The vote itself was not without controversy. Some constituency association presidents pushed for in-person votes to be held in every riding and for a vote to be held earlier in the year.
The party brass initially picked an in-person special general meeting to be held in Red Deer on April 9 — an earlier timeline than the autumn annual general meeting originally required by party rules — which Kenney agreed to in late 2021 as his leadership was under fire.
But when 15,000 members registered — triple the venue’s capacity — the executive made the decision to hold a vote through mail-in ballots. Only those who were members by the time the SGM was supposed to be held were eligible to vote, angering some who wanted to renew memberships or purchase new ones but didn’t think they could make it to Red Deer.
To ensure the vote’s legitimacy, the UCP hired third-party firm Deloitte Canada to oversee the validation of ballots and live-streamed the ballot verification process. But Elections Alberta is reportedly investigating allegations that party memberships were purchased in bulk, something that would violate election financing laws.
While Jean lodged a complaint with Elections Alberta, alleging a handful of credit cards were used to purchase 4,619 memberships, he told reporters earlier this month he has not received confirmation of an investigation.
Nomination races to kick off
With a year until the fixed general election date of May 2023, the NDP have been lining their candidates up in nominations, but aside from a handful of loyalists who were acclaimed, the UCP has held off on nomination races.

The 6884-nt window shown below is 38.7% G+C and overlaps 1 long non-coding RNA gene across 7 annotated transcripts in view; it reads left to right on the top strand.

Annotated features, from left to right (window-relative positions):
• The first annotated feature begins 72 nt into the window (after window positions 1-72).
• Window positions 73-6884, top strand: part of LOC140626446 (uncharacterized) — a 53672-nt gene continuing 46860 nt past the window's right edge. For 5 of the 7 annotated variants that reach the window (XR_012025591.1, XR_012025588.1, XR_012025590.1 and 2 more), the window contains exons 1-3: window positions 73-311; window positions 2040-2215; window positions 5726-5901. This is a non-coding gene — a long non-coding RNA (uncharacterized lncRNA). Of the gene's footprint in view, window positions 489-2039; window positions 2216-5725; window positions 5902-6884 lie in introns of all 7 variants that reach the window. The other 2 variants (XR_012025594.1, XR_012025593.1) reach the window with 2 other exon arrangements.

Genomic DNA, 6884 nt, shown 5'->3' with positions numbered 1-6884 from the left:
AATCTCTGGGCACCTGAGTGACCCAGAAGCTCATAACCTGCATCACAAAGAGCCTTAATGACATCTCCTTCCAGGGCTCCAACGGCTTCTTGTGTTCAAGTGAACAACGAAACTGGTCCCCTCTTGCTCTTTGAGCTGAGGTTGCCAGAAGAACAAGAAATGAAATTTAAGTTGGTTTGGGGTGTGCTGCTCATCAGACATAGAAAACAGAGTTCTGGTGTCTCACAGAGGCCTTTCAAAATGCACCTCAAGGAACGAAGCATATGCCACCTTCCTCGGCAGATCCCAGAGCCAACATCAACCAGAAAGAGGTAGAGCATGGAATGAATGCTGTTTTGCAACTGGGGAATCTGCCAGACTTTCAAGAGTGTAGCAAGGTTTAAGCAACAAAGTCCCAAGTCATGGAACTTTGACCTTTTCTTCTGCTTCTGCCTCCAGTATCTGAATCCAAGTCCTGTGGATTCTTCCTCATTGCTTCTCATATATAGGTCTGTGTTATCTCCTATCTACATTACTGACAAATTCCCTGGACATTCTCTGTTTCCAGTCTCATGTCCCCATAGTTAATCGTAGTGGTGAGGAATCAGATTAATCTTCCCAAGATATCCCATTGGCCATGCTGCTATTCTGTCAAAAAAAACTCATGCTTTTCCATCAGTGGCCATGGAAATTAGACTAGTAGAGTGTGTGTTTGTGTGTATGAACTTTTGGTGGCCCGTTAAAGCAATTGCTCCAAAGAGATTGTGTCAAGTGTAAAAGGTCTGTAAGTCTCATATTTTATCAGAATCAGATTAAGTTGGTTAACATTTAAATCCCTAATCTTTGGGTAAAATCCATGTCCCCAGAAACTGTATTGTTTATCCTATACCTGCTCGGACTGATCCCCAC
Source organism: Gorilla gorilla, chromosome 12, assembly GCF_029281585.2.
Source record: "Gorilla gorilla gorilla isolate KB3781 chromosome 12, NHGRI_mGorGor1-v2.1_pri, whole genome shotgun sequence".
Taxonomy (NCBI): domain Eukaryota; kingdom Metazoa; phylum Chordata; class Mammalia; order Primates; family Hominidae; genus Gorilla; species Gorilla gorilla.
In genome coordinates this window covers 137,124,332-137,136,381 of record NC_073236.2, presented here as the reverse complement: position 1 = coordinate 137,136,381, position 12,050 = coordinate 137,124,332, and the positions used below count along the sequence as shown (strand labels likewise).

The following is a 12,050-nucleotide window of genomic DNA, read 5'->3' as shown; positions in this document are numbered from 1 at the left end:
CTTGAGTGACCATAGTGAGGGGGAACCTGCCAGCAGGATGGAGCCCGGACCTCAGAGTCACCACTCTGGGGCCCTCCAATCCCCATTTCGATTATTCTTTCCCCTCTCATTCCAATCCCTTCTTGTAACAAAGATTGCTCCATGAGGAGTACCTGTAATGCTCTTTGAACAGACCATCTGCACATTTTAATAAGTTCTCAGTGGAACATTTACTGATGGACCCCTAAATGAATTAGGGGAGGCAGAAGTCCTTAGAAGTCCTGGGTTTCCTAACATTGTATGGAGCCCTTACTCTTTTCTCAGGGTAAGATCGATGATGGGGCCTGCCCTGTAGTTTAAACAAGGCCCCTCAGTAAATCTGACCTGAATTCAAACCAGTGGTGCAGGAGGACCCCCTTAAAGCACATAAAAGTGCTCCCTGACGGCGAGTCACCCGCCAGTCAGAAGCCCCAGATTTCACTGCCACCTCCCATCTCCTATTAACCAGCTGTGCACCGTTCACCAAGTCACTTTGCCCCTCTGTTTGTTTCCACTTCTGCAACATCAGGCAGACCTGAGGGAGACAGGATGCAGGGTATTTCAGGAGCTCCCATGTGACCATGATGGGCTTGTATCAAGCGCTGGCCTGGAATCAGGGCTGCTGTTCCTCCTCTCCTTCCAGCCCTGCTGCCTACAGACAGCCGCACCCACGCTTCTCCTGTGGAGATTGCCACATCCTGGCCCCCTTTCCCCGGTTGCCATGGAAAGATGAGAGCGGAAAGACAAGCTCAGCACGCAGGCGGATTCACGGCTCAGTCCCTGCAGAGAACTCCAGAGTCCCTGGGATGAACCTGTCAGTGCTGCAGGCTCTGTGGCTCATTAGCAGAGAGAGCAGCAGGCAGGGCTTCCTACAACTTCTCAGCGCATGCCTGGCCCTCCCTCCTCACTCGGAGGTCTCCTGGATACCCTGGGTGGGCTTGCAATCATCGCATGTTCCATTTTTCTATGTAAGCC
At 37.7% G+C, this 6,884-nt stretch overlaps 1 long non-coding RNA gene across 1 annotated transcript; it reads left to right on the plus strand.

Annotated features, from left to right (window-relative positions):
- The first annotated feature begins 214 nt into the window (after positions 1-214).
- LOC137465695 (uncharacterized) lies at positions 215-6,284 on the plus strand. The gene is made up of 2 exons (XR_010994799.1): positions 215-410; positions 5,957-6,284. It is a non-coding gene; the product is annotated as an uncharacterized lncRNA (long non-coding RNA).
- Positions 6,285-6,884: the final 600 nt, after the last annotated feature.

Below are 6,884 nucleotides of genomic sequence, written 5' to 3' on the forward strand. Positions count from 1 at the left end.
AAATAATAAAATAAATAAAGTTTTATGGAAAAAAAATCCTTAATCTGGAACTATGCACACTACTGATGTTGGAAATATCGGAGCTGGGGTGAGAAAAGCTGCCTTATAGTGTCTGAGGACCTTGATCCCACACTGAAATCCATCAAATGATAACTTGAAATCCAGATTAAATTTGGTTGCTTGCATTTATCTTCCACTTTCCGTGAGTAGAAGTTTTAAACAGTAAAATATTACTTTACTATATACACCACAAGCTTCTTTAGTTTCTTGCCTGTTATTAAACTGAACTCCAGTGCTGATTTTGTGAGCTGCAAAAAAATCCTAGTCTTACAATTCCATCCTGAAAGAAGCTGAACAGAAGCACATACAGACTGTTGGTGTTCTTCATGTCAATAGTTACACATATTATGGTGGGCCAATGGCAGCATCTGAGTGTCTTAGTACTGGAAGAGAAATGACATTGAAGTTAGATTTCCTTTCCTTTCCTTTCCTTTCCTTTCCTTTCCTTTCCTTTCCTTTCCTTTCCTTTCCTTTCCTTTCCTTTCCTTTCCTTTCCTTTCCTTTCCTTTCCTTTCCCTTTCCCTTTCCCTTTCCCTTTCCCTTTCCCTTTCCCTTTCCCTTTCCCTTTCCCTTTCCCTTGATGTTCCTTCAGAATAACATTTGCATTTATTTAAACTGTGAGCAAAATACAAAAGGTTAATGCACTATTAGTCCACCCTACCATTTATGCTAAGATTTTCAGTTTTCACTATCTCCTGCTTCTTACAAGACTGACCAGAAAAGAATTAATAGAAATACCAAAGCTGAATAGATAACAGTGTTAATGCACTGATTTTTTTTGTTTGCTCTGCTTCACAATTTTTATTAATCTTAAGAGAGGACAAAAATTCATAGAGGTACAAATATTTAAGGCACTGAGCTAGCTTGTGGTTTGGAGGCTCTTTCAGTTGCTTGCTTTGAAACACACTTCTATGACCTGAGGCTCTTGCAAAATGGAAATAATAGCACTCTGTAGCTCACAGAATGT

Chestermere—Strathmore MLA Leela Aheer registered as a nomination contestant in January, but the contest has yet to have a date set. Her constituency association board was replaced with Kenney sympathizers, and Chantelle De Jonge registered in May 2021 as a challenger to Aheer.
Solberg said with the leadership review in the rear view mirror, the party will turn its focus to the 2023 election, eager to nominate candidates and build up the war chest against the well-organized NDP, which is seeking to take back the government.
Williams said there was little desire to keep Kenney at the helm amongst the general population, even amongst typical UCP voters. She cited a recent Common Ground survey that found 60 per cent of Albertans, and 56.5 per cent of UCP voters, thought Kenney should go.